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Scientists Identify Neural Network Responsible For Chronic Pain


Scientists from the University of Berne in Switzerland have identified a mechanism in the brain they believe is responsible for chronic pain — a discovery they hope will lead toward new treatments for chronic pain.

The findings from the research are published in the journal Neuron.

“The constant perception of pain severely influences the quality of life of the patients and represents an extraordinary emotional burden,” says lead author Dr. Thomas Nevian from the Department of Physiology at the University of Bern.

Chronic pain a leading cause of disability nationwide, affecting about 100 million Americans — more than cancer, diabetes, and heart disease combined. Despite the prevalence of chronic pain, proper treatment strategies are missing in many cases, says Dr. Nevian. This is in part because the etiology of chronic pain remains poorly understood.

“Thus,” he says, “understanding the development of chronic pain is of utmost importance for neuroscience research.”

Neurons in the gyrus cinguli create a ‘pain memory’

Through their research, Dr. Nevian and colleagues’ identified a cellular mechanism in a brain region called the gyrus cinguli, which is typically associated with the emotional aspects of pain. In a mouse model, the researchers found that neurons in this region are modified by chronic pain, establishing a form of “pain memory.”

“The neurons are constantly activated by a noxious stimulus,” explains Dr. Nevian, “thus building a memory trace for pain that becomes irreversible. Our idea was to understand this mechanism better to derive potential new treatment strategies.”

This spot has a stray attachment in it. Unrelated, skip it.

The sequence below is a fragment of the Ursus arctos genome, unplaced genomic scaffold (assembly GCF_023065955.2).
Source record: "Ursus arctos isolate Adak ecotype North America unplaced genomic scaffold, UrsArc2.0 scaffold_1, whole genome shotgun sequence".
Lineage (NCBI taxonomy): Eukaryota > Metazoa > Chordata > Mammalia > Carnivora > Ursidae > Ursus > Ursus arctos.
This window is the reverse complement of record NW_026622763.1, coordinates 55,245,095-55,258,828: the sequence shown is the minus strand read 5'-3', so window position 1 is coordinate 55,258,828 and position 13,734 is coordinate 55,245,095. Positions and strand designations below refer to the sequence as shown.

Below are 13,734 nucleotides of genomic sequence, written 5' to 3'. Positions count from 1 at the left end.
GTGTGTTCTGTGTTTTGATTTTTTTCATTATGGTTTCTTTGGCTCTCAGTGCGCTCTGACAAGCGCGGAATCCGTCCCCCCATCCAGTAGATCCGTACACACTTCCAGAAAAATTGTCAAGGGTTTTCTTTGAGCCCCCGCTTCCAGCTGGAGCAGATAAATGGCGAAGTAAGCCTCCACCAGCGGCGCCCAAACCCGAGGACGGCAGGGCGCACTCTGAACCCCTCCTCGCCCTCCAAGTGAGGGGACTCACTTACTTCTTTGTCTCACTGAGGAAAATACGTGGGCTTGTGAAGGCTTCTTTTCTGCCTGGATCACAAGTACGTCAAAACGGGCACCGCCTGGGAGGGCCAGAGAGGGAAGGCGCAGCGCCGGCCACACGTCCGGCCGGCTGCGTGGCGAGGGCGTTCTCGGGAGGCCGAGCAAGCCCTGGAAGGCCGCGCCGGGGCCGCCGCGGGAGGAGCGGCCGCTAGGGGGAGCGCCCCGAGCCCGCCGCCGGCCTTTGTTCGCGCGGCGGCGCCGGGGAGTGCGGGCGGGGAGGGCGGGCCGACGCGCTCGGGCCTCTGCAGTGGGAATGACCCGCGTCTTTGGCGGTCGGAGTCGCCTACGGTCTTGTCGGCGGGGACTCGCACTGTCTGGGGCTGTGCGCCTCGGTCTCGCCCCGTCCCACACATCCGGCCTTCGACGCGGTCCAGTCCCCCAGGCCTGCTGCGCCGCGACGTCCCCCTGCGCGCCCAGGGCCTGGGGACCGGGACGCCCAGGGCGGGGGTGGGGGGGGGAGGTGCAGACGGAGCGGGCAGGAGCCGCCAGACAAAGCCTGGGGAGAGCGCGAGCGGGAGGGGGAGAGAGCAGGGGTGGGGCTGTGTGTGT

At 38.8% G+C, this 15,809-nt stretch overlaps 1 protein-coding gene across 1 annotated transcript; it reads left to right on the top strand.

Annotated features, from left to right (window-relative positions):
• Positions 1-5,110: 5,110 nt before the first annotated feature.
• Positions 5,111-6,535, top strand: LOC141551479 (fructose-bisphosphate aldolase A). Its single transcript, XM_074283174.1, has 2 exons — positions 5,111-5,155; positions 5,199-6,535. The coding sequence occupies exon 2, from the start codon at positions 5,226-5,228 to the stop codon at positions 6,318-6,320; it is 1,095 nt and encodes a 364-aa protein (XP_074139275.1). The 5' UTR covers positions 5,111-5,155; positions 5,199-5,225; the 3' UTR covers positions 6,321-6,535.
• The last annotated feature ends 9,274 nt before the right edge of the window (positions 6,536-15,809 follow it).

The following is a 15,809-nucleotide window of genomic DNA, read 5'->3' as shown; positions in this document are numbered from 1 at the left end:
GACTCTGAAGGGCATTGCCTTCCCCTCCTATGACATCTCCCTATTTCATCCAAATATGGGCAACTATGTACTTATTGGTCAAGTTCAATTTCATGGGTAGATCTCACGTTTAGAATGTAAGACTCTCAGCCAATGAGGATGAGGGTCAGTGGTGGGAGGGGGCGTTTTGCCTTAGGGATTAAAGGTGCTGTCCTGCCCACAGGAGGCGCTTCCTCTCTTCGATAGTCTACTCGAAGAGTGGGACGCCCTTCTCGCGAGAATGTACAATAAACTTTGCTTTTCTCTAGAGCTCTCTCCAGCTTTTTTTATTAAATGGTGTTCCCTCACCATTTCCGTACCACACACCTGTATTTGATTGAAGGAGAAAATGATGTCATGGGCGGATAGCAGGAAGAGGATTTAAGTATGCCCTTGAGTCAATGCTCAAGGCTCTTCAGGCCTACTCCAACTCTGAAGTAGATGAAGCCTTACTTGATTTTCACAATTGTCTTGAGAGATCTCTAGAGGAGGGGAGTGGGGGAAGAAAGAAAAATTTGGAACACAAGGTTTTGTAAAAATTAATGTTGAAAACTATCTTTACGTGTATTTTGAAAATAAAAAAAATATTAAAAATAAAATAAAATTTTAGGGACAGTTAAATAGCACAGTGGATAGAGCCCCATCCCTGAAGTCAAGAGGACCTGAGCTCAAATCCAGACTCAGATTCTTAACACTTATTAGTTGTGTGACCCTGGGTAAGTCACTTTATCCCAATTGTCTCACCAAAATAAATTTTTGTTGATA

Because pain is perceived by electrical impulses in neurons, the researchers looked for electrical fluctuations among neurons in the limbic system. They found such changes – “more excitable” neurons – in the gyrus cinguli.

They believe that the neurons were more excitable here due to a down-regulation of an ion channel, which instead of regulating electrical properties of cells, leads to an increased number of nerve impulses in these cells. The increase in nerve impulses is therefore perceived by the brain as pain.

Next, the researchers attempted to restore the function of the ion channel. They succeeded in doing this by activating a receptor sensitive to serotonin. Dr. Nevian explains the role serotonin plays in reactivating the ion channel:

“It has been known for some time that serotonin can modulate pain perception and the function of some drugs is based on this. Nevertheless, what is new in our study now is that we were able to identify a specific subtype of serotonin receptor that reduced the perception of pain more efficiently. This is an important result, which might help to treat chronic pain more efficiently in the future.”

An interesting additional finding of this research is that the results suggest a mechanism to explain how tricyclic antidepressants work. Previously, it has been assumed that tricyclics work by acting on the spinal cord, but the new study shows that they also work directly on pain perception in the brain.

However, as the researchers pointed out, even though the findings are an “important step forward”, it will likely be some time before novel drugs are designed based on these results.

In related research, scientists from Saint Louis University and the National Institutes of Health recently discovered an “off-switch” for chronic neuropathic pain (pain resulting from nerve damage) in the form of a receptor in the brain called A3. When activated, the receptor halted or reversed chronic pain in rodents, indicating that a drug targeting A3 — which already exists — could be effective in treating some types of chronic pain.



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